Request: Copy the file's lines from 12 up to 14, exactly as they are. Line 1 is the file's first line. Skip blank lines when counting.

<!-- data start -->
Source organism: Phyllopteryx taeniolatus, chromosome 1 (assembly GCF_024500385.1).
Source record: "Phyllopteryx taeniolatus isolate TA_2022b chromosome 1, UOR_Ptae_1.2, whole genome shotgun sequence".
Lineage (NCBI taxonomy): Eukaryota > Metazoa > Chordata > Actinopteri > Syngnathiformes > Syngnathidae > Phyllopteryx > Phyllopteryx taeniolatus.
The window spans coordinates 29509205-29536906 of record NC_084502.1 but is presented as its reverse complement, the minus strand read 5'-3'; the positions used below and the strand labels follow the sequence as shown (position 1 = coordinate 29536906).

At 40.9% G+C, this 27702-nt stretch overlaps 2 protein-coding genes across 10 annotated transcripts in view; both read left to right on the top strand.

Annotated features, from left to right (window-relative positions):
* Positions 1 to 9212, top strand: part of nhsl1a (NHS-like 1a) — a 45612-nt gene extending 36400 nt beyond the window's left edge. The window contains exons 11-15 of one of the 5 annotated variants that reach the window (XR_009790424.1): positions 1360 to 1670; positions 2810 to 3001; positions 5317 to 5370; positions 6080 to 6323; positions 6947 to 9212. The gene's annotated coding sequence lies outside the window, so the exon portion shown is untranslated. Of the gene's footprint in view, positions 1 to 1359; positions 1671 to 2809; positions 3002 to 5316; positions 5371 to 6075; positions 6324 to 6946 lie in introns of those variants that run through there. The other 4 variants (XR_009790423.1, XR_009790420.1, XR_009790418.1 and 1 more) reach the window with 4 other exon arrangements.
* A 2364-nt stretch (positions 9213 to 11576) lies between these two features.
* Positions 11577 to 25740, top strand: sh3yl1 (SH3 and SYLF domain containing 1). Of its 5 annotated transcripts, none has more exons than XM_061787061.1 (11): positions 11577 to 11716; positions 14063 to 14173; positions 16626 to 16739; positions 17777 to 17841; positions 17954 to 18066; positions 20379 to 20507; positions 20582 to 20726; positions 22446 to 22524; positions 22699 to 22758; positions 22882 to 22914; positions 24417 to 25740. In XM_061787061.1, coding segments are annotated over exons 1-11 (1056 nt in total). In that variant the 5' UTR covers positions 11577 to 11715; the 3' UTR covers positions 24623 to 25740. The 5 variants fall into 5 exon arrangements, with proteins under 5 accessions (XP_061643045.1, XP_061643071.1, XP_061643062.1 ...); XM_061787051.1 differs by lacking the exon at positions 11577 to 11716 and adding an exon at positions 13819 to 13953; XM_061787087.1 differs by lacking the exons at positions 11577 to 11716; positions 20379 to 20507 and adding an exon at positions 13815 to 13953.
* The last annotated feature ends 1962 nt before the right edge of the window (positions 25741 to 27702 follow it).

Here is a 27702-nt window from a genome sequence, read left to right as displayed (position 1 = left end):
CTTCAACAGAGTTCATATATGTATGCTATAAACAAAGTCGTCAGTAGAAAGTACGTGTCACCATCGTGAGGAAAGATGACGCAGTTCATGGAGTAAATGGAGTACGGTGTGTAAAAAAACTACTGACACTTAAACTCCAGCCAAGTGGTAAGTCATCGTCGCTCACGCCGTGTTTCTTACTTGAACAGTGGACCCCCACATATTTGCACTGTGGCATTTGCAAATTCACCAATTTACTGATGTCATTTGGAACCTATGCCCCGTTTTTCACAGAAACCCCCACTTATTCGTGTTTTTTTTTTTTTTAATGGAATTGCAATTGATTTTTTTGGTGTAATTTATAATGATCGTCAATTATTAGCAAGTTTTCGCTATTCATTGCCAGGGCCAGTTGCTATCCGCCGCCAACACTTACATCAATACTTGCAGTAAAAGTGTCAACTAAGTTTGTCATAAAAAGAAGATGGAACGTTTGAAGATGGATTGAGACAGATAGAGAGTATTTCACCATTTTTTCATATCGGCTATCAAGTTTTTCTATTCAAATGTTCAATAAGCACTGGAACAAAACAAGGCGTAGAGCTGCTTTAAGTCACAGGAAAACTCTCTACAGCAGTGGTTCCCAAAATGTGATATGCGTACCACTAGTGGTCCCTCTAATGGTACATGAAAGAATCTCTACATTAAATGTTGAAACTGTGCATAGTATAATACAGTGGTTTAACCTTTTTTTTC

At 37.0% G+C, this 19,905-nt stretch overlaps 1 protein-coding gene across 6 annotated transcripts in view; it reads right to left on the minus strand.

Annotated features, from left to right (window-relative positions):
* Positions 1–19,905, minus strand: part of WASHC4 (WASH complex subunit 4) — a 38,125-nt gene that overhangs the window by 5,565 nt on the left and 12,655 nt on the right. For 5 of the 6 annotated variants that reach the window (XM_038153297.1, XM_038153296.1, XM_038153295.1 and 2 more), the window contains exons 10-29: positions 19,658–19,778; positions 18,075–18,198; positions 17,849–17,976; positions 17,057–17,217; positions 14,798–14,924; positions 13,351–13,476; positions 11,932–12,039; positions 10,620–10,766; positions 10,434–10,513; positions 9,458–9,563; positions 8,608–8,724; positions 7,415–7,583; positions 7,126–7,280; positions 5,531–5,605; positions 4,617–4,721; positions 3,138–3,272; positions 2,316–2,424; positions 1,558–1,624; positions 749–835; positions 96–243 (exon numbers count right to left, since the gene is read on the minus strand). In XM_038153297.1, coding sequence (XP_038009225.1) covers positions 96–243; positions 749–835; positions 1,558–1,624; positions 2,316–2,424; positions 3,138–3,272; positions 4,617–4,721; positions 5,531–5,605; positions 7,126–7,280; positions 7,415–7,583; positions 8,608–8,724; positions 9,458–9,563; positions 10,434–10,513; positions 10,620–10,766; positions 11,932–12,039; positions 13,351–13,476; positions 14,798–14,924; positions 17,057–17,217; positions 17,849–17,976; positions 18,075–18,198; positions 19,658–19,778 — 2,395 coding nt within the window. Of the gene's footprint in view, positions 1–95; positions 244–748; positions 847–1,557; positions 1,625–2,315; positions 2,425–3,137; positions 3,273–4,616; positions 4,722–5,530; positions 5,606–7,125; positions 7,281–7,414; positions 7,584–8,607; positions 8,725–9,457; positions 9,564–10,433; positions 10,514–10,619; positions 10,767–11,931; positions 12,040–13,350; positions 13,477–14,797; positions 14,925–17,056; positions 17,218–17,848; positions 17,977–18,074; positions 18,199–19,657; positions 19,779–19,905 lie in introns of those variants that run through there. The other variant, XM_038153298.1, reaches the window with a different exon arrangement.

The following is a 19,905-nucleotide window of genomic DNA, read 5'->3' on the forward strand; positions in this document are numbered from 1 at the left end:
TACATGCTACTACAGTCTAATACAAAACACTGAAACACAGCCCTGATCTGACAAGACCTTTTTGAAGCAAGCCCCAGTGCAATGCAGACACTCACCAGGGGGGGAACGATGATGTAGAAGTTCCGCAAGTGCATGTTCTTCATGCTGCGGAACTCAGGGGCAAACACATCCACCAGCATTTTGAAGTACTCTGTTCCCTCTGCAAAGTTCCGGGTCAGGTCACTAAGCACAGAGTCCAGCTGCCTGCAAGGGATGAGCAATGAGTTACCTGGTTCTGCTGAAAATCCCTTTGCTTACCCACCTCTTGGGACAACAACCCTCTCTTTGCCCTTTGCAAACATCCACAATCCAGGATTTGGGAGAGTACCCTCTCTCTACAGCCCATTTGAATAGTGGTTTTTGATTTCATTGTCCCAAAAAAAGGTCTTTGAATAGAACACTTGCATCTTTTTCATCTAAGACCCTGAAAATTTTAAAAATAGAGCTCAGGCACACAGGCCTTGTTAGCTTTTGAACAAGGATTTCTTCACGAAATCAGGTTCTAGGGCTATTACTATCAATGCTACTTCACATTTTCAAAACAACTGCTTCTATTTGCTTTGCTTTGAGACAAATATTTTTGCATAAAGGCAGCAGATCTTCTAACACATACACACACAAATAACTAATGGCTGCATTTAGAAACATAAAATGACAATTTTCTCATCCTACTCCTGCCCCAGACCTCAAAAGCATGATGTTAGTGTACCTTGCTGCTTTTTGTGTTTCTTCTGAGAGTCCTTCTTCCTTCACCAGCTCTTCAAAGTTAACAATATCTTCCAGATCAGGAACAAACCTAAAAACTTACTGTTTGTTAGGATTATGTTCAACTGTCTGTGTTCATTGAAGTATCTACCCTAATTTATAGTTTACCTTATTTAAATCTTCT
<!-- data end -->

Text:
CTTCAACAGAGTTCATATATGTATGCTATAAACAAAGTCGTCAGTAGAAAGTACGTGTCACCATCGTGAGGAAAGATGACGCAGTTCATGGAGTAAATGGAGTACGGTGTGTAAAAAAACTACTGACACTTAAACTCCAGCCAAGTGGTAAGTCATCGTCGCTCACGCCGTGTTTCTTACTTGAACAGTGGACCCCCACATATTTGCACTGTGGCATTTGCAAATTCACCAATTTACTGATGTCATTTGGAACCTATGCCCCGTTTTTCACAGAAACCCCCACTTATTCGTGTTTTTTTTTTTTTTAATGGAATTGCAATTGATTTTTTTGGTGTAATTTATAATGATCGTCAATTATTAGCAAGTTTTCGCTATTCATTGCCAGGGCCAGTTGCTATCCGCCGCCAACACTTACATCAATACTTGCAGTAAAAGTGTCAACTAAGTTTGTCATAAAAAGAAGATGGAACGTTTGAAGATGGATTGAGACAGATAGAGAGTATTTCACCATTTTTTCATATCGGCTATCAAGTTTTTCTATTCAAATGTTCAATAAGCACTGGAACAAAACAAGGCGTAGAGCTGCTTTAAGTCACAGGAAAACTCTCTACAGCAGTGGTTCCCAAAATGTGATATGCGTACCACTAGTGGTCCCTCTAATGGTACATGAAAGAATCTCTACATTAAATGTTGAAACTGTGCATAGTATAATACAGTGGTTTAACCTTTTTTTTC

At 37.0% G+C, this 19,905-nt stretch overlaps 1 protein-coding gene across 6 annotated transcripts in view; it reads right to left on the minus strand.

Annotated features, from left to right (window-relative positions):